Rob Ford won’t get an advance on surplus transit funds, but clings to his Sheppard subway fantasy anyway

Rob Ford won’t get an advance on surplus transit funds, but clings to his Sheppard subway fantasy anyway

Mayor Rob Ford’s dreams of a privately financed Sheppard subway extension have been on life support for some time now, and news that the extension could open one station at a time—nothing like Ford’s original promise—suggests the project isn’t exactly proceeding according to plan (if there is a plan at all). To make matters worse, the province’s new transportation minister, Bob Chiarelli, says the province won’t pony up an advance on the leftover Eglinton crosstown cash that the Sheppard project desperately needs.

The Toronto Star has the story (and a bizarre photo of Ford eating what appears to be a beef patty):

“We’re certainly working to be under budget and we’re certainly going to honour that commitment if the money is there,” Chiarelli said Wednesday. “But we can’t give an answer now—we can’t advance money now on an amount that’s unknown.”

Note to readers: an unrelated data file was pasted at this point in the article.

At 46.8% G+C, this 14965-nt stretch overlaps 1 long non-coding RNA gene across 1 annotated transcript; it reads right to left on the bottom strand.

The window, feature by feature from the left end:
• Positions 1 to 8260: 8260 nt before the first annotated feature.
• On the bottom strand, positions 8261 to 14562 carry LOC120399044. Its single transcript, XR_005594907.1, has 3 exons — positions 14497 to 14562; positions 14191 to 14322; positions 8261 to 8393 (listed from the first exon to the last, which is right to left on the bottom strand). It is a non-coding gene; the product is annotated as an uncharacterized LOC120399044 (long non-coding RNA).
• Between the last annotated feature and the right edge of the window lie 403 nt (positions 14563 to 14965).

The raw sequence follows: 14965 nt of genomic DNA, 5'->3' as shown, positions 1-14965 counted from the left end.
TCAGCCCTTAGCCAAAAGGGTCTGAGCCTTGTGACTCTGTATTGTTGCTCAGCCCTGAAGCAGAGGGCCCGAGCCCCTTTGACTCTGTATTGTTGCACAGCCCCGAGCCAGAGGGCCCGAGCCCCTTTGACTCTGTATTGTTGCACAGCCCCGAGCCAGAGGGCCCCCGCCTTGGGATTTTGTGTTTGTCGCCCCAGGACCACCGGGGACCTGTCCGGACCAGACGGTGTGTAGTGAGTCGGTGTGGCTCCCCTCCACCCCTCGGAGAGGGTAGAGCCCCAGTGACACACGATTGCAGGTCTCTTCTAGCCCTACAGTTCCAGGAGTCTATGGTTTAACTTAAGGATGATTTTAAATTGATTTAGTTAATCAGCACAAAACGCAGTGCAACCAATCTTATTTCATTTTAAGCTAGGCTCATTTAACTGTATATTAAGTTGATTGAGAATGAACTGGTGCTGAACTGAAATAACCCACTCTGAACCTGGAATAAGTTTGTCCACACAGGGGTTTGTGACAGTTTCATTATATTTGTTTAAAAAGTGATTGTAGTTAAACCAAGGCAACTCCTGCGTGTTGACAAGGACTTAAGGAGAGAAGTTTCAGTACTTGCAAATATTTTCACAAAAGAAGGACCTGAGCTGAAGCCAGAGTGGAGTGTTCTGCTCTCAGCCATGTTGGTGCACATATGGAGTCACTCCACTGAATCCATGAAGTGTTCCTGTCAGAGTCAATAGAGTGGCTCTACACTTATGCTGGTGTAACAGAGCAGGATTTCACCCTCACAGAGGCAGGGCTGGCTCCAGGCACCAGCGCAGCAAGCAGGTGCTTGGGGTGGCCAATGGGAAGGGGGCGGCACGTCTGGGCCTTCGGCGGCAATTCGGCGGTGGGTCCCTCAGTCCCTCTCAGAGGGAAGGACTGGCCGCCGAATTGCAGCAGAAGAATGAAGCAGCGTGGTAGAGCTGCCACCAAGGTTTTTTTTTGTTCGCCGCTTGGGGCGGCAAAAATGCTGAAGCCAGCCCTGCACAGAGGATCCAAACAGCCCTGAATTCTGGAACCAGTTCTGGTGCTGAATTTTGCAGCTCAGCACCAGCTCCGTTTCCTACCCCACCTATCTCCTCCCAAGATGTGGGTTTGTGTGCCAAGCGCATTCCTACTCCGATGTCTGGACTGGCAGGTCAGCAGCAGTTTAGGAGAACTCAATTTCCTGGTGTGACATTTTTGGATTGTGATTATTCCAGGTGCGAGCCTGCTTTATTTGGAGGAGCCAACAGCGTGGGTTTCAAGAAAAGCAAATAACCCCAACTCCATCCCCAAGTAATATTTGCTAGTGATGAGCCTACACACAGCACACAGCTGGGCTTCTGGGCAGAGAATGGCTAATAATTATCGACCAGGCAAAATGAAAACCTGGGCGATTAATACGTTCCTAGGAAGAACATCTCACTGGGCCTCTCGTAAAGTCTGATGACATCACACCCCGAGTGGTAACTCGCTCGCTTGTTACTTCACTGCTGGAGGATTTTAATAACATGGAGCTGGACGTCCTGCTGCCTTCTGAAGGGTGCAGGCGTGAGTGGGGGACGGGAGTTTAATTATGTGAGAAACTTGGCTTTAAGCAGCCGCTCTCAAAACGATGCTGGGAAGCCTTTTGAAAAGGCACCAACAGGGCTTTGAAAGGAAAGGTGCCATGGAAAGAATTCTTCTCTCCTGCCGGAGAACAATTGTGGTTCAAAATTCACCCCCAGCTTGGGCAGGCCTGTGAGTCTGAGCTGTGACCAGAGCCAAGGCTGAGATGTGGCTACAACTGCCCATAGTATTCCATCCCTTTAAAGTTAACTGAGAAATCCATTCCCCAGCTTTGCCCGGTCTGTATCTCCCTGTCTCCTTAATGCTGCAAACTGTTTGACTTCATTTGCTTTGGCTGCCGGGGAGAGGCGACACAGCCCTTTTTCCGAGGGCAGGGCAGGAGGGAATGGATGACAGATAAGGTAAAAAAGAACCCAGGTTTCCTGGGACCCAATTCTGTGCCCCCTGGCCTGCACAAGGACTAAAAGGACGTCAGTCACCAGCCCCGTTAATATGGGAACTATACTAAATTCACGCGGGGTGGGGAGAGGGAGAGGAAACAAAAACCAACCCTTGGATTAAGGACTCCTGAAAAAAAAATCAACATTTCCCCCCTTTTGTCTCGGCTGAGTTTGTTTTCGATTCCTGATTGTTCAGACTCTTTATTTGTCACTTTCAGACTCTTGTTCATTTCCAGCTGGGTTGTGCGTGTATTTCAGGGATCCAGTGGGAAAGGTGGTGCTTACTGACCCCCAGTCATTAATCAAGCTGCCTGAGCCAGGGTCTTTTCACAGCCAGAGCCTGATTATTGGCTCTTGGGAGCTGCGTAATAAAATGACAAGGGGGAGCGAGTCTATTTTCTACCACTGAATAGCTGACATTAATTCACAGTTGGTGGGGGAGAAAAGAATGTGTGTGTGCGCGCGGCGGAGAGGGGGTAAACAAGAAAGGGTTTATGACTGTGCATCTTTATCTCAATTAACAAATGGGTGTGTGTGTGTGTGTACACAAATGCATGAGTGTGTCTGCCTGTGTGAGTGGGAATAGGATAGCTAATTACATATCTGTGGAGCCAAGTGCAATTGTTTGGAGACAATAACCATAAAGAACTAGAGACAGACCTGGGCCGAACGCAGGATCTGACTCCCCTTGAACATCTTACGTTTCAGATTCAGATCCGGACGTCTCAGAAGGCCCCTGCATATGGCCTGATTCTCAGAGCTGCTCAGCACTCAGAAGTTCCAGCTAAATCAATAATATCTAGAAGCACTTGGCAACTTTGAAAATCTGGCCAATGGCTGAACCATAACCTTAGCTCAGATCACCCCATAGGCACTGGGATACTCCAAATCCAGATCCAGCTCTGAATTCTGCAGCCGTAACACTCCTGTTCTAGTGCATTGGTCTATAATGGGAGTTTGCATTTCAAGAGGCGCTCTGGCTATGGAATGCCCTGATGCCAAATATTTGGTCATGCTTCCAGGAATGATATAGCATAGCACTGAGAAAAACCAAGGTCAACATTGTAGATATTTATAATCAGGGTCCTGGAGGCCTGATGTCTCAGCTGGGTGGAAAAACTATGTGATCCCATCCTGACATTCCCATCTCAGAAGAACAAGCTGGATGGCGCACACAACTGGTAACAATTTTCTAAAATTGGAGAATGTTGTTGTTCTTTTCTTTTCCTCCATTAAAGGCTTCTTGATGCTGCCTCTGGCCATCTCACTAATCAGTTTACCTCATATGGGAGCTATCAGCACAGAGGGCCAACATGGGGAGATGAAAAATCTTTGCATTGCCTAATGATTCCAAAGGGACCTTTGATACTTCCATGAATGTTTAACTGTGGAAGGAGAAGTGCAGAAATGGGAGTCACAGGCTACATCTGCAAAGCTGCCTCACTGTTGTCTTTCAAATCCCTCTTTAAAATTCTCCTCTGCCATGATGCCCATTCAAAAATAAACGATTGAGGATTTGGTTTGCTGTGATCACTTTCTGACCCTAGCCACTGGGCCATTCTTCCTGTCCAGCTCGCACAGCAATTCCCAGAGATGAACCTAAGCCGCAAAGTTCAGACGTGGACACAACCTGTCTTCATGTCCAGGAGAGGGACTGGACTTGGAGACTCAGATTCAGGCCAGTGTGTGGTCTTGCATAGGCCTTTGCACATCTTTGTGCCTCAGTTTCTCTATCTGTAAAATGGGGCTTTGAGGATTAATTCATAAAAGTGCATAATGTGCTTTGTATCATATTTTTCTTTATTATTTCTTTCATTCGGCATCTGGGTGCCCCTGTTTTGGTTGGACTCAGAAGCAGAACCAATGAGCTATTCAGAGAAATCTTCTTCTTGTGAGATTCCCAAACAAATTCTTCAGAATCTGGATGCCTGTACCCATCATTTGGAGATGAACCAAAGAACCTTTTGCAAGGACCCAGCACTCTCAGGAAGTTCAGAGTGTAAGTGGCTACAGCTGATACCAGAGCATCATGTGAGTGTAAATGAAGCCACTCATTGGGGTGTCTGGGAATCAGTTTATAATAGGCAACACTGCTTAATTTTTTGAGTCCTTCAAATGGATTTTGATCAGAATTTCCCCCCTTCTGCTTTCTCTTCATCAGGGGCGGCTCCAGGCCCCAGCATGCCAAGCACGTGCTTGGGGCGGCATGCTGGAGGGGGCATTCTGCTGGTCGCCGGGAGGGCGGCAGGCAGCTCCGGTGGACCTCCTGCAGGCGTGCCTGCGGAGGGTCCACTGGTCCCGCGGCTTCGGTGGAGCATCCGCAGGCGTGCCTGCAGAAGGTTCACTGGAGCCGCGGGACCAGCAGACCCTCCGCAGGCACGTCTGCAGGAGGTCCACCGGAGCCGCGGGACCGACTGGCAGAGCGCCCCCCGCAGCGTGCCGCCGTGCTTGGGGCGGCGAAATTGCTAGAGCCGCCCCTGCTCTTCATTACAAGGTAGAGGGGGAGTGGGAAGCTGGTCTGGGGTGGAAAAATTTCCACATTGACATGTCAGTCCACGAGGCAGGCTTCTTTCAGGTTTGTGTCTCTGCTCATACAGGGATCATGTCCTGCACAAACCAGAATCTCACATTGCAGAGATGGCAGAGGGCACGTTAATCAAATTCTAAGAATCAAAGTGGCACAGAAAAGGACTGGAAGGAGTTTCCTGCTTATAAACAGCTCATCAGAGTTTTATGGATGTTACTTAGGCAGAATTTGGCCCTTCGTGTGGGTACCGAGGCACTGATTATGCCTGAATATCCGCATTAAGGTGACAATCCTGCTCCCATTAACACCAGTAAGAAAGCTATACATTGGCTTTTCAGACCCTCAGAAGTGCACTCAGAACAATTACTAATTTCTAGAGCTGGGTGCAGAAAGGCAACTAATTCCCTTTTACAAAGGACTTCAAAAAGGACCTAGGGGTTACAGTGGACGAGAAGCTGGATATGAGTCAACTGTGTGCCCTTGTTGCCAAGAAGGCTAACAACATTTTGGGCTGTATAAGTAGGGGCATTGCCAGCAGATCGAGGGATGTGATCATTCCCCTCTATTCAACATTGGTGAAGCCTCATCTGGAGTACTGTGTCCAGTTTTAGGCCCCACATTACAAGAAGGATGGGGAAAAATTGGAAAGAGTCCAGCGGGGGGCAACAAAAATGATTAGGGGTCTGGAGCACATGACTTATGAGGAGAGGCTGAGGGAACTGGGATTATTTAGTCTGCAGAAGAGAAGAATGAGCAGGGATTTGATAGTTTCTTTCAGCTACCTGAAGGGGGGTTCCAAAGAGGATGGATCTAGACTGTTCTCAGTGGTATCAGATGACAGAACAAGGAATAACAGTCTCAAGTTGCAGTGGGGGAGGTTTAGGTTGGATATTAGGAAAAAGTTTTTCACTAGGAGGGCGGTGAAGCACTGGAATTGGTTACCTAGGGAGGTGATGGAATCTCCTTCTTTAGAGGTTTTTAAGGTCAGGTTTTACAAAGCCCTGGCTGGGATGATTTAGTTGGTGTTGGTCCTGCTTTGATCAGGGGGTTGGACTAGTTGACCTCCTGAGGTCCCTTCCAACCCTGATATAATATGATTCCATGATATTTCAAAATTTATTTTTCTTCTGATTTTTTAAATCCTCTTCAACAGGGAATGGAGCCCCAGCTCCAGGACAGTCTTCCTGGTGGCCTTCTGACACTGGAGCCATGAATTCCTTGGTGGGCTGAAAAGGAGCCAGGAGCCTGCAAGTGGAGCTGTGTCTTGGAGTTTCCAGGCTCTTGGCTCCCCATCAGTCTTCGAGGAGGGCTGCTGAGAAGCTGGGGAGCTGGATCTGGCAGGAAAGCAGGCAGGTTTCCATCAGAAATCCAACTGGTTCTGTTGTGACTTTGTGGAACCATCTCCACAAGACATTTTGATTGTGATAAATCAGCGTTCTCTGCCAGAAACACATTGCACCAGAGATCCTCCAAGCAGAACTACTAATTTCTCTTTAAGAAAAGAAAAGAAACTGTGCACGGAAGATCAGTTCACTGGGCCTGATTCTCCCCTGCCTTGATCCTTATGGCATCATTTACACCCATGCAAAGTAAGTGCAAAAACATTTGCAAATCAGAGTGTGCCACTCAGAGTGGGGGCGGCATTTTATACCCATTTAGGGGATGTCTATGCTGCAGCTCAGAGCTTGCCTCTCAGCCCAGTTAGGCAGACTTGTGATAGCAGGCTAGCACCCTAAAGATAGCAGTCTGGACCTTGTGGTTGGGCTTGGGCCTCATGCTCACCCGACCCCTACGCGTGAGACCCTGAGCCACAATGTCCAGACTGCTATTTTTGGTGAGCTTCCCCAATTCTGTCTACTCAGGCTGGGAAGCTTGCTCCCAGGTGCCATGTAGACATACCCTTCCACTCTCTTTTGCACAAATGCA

The news prompted Joe Mihevc, a Ford foe and former TTC vice-chair, to say in an interview: “I think that the Sheppard subway is dead.”

After Ford unilaterally scrapped plans for the provincially funded Transit City light rail network, he got the province to agree to bury most of the Eglinton line while, he said, the city would fulfill his campaign promise to extend the Sheppard subway to Scarborough Town Centre.

Just in case there was any ambiguity in that Mihevc quote, the former TTC vice-chair literally spelled it out: “All signs point to Sheppard being dead—D-E-A-D, dead.” Of course, none of this should be that surprising. That the province would balk at offering an advance on funds that may never materialize—especially given that digging a tunnel under the Don River valley looks like it’s going to be, you know, really, really expensive—isn’t particularly far-fetched. And did anybody actually believe the private sector would jump at the chance to finance a public subway in the first place?

But the strangest part is Ford’s unwavering commitment to this particular campaign promise. Like Chris Selley, we can’t help but wonder why the mayor insists on clinging to his grand vision for an extended Sheppard subway line when he’s more than willing to break other seemingly more important promises. At this point, the project can’t be good for Ford’s public image—every time a Sheppard story makes headlines, Ford looks even more unwilling, or unable, to accept reality.

No early cash for Sheppard, province tells Ford [Toronto Star]

(Images: Rob Ford, Christopher Drost; Yonge-Sheppard subway, gloom)